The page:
As part of WMRA’s partnership with StoryCorps in the Shenandoah Valley and Central Virginia, we’re sharing a conversation today between Dolly Frazier and her friend Marla. Marla and Dolly attended the same high school but never really knew each other. In 2009, Dolly lost her son Austin, who suffered from bipolar disorder. After reading his obituary, Marla wrote a letter that started a deep and lasting friendship.
Over the next three Saturdays, venues in Staunton, Fishersville, and Waynesboro are hosting 'Vax the Valley' events put on by the Central Shenandoah Health District and Augusta Health. WMRA's Randi B. Hagi reports.
As part of WMRA’s partnership with StoryCorps in the Shenandoah Valley and Central Virginia, we’re sharing a conversation today between René White from the Lumbee Nation and Chris White, who traces his ancestry back to Cherokee, co-founders of the Native American Church of Virginia.
The Little Free Libraries, those book-sharing boxes that have popped up all over the world in the last decade, have inspired another open-access method of sharing media: miniature outdoor art museums, such as the one now on display outside The Fralin Museum of Art in Charlottesville. WMRA's Randi B. Hagi reports.
As part of WMRA’s partnership with StoryCorps in the Shenandoah Valley and Central Virginia, we’re sharing a conversation between Lisa Custalow and Bill Henry about the formation of the Children of Shenandoah.
As part of WMRA’s partnership with StoryCorps in the Shenandoah Valley and Central Virginia, we’re sharing a conversation today between Mark and Cynthia Lorenzoni who own the Ragged Mountain Running and Walking Shop in Charlottesville.
If you live in the Shenandoah Valley and you enjoy fresh veggies, there’s a good chance that the tomatoes, green onions or squash on your plate came through the Shenandoah Valley Produce Auction. WMRA's Randi B. Hagi reports.
As part of WMRA’s partnership with StoryCorps in the Shenandoah Valley and Central Virginia, we’re sharing a conversation today between environmental writer and advocate Chris Bolgiano and her friend, Janet Wright.
July 5, 2021 marks the first anniversary of Duke Energy and Dominion Energy’s decision to cancel the Atlantic Coast Pipeline. In recognition of that event, we’re sharing a WMRA StoryCorps conversation today between Sarah Francisco and Nancy Sorrells.
WMRA is currently partnering with StoryCorps in the Valley and Central Virginia to gather stories from our communities, and on the first day of recording, June 2, 2021, Sabrina Burress spoke with her two sons, Tay Burress and Manny Chapman.
COVID-19 vaccines are now widely available around Virginia. But some vulnerable communities face more hurdles in getting the shots. Local agencies and non-profits are trying to help. WMRA’s Bridget Manley reports.
Francis Fukuyama and UVa’s Larry Sabato are among roughly 100 scholars who signed a 'Statement of Concern' published online this week. It’s a response to Republican-led efforts around the country to restrict voting rights. And they support a bill in Congress called the ‘For the People Act’ that would protect voting rights nationwide. The statement also calls for the end of the filibuster in the Senate. Dr. Tim LaPira, a political science professor at JMU, also signed that statement. WMRA's Bob Leweke asked him to describe the threat as they see it.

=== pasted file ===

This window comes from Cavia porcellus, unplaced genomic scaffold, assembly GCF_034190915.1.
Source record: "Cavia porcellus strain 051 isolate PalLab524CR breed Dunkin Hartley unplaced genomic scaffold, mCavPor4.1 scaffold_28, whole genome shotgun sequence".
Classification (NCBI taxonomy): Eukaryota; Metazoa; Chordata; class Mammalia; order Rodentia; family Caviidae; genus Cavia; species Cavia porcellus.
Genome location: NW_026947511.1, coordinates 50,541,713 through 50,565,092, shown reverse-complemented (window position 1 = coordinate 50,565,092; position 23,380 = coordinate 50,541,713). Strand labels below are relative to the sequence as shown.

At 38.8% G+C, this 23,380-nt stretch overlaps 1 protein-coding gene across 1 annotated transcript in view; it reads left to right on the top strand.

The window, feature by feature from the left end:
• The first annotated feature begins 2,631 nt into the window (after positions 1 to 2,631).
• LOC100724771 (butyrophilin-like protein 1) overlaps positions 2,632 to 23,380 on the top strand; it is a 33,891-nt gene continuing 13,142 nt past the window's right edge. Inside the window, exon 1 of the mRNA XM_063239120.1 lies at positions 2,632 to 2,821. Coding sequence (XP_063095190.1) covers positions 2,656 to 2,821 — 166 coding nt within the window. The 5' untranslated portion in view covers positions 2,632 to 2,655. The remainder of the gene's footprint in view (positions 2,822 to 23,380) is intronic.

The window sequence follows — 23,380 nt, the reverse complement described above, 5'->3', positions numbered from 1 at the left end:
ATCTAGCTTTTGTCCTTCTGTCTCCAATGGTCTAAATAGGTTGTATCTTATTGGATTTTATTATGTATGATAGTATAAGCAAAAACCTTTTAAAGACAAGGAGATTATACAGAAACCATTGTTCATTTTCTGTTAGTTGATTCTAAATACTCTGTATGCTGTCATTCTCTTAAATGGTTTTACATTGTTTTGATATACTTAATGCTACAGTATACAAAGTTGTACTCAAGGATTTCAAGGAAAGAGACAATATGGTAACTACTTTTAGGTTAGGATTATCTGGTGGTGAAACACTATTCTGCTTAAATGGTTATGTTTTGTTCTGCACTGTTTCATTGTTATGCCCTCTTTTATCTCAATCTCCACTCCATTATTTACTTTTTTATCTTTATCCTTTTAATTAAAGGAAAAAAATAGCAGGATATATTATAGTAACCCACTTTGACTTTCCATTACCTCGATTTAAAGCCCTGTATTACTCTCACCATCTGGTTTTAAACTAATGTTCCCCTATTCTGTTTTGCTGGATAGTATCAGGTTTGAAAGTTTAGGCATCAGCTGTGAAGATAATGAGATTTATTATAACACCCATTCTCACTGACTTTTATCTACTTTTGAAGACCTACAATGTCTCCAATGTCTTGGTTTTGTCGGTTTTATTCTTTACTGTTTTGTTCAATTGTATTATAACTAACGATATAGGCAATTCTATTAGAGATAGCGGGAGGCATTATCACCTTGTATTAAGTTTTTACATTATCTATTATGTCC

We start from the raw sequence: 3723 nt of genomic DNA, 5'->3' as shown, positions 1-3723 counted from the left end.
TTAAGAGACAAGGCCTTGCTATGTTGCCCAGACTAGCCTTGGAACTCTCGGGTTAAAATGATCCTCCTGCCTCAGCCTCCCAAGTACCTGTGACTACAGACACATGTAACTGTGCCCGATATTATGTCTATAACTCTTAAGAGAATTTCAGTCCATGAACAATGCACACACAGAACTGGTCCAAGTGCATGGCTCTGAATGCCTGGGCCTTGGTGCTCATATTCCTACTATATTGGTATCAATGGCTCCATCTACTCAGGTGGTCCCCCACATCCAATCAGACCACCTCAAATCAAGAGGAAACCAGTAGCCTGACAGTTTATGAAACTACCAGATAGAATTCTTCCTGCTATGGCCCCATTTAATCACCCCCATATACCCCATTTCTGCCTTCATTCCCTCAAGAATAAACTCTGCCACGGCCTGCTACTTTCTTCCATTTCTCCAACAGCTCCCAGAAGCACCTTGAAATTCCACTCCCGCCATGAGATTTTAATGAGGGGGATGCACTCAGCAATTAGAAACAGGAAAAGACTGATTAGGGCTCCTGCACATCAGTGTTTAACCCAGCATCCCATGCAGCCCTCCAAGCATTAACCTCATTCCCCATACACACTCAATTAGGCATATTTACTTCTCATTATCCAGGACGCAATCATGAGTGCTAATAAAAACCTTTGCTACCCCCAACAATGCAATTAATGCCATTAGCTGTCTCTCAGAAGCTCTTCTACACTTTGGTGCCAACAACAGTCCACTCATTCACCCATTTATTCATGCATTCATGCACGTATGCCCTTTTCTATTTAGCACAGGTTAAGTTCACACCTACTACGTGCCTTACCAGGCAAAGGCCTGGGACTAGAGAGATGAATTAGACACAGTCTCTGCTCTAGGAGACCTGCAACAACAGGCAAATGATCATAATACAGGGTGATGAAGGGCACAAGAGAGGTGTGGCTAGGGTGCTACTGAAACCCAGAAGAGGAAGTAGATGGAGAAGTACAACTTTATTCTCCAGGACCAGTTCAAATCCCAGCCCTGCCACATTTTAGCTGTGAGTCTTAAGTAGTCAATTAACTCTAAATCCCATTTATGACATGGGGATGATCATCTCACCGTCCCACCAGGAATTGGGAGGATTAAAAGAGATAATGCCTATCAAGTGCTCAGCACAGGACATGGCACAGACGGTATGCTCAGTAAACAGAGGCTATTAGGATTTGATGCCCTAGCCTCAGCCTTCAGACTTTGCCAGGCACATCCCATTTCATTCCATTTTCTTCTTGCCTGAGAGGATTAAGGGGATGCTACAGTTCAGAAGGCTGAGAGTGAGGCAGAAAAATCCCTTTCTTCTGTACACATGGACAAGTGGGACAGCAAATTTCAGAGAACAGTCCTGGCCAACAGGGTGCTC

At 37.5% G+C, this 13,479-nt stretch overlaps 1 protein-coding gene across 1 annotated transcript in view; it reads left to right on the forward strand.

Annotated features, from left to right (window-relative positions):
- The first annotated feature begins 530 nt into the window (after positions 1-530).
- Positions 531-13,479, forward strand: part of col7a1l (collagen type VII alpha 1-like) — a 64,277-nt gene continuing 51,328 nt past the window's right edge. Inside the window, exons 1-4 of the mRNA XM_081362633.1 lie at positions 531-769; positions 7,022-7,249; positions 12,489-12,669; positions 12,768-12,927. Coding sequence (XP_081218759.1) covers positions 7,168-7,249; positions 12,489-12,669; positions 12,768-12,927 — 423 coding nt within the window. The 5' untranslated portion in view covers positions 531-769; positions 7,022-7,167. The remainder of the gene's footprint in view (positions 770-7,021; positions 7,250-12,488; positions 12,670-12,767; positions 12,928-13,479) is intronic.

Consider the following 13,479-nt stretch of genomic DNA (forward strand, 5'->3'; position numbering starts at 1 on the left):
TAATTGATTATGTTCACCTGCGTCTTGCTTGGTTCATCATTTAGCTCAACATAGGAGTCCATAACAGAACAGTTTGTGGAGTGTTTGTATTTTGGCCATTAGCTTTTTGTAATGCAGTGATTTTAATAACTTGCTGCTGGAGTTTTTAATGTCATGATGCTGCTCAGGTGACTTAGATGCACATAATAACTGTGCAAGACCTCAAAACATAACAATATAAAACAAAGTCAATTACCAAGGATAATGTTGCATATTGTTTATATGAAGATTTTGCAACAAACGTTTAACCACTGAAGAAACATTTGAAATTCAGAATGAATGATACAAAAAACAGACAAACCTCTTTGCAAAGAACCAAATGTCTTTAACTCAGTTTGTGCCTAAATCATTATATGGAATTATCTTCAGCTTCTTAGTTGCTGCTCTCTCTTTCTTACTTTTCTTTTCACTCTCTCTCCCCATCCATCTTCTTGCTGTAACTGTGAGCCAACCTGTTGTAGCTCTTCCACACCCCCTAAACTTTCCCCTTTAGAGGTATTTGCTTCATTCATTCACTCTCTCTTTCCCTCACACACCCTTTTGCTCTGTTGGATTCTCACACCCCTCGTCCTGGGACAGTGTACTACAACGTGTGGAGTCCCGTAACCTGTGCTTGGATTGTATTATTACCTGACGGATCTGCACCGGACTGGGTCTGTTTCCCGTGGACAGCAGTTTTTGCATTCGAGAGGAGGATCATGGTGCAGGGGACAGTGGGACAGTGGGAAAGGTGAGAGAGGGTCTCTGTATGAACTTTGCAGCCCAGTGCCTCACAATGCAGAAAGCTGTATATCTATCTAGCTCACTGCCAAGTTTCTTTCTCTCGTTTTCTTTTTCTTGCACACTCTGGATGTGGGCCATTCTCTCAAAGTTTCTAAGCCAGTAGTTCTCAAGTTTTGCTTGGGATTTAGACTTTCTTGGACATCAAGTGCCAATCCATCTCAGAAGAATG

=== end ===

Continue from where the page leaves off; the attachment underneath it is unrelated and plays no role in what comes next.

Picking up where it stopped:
Earlier this month a rock slide closed one of the main roads connecting communities east and west of the Blue Ridge Mountains. Crews are now working sun up to sun down, but officials say Route 250 over Afton Mountain won’t re-open until mid-June.
Virginia Public Radio’s Sandy Hausman reports on why repairs are taking so long, and why we could be seeing many more slides in the future.
With spring bird migration in full force in the Shenandoah Valley, WMRA’s Chris Boros spoke with Dana Moseley, a JMU professor who studies birds that make the valley their home and the human noise pollution that affects their feathered lives.
A local “Free Mom Hugs” group was one of more than 30 chapters across the country that held a "Pride Ride" on Saturday. The national organization celebrates LGBTQ communities. WMRA's Randi B. Hagi reports.
Decades ago, aficionados of local police and rescue calls had to buy their own scanners to listen in on emergency response. Now, we have social media. And in the central Shenandoah Valley, one man in particular has attracted quite a following. WMRA's Randi B. Hagi reports.
Political newcomer Glenn Youngkin has emerged as Virginia Republicans’ nominee for governor, in a year when the GOP hopes to end a 12-year losing streak in statewide races. Virginia Public Radio's Michael Pope reports.
Over the past forty years, society has gotten increasingly more polarized in regards to differing political and personal ideas. David R. Brubaker, professor at Eastern Mennonite University, offers advice for navigating in our polarized environment. He’s our speaker for WMRA's virtual Books & Brews on May 11, 2021. David recently spoke with WMRA’s Chris Boros who asked him to describe what causes polarization.
Senator Tim Kaine visited the Shenandoah Valley Thursday. He met with aviation business leaders at Blue Ridge Community College and with faculty and staff at James Madison University. He also met with local officials and volunteers in Broadway to learn more about an effort to repurpose an unused railroad corridor as a multi-purpose trail. WMRA’s Calvin Pynn reports.
Now that all Virginians age 16 and up are eligible for a COVID-19 vaccine, local health officials and community leaders are trying to overcome the barriers that may be preventing people from getting vaccinated. WMRA's Randi B. Hagi reports.
[The VirginiaDepartment of Health sponsors programs on WMRA.]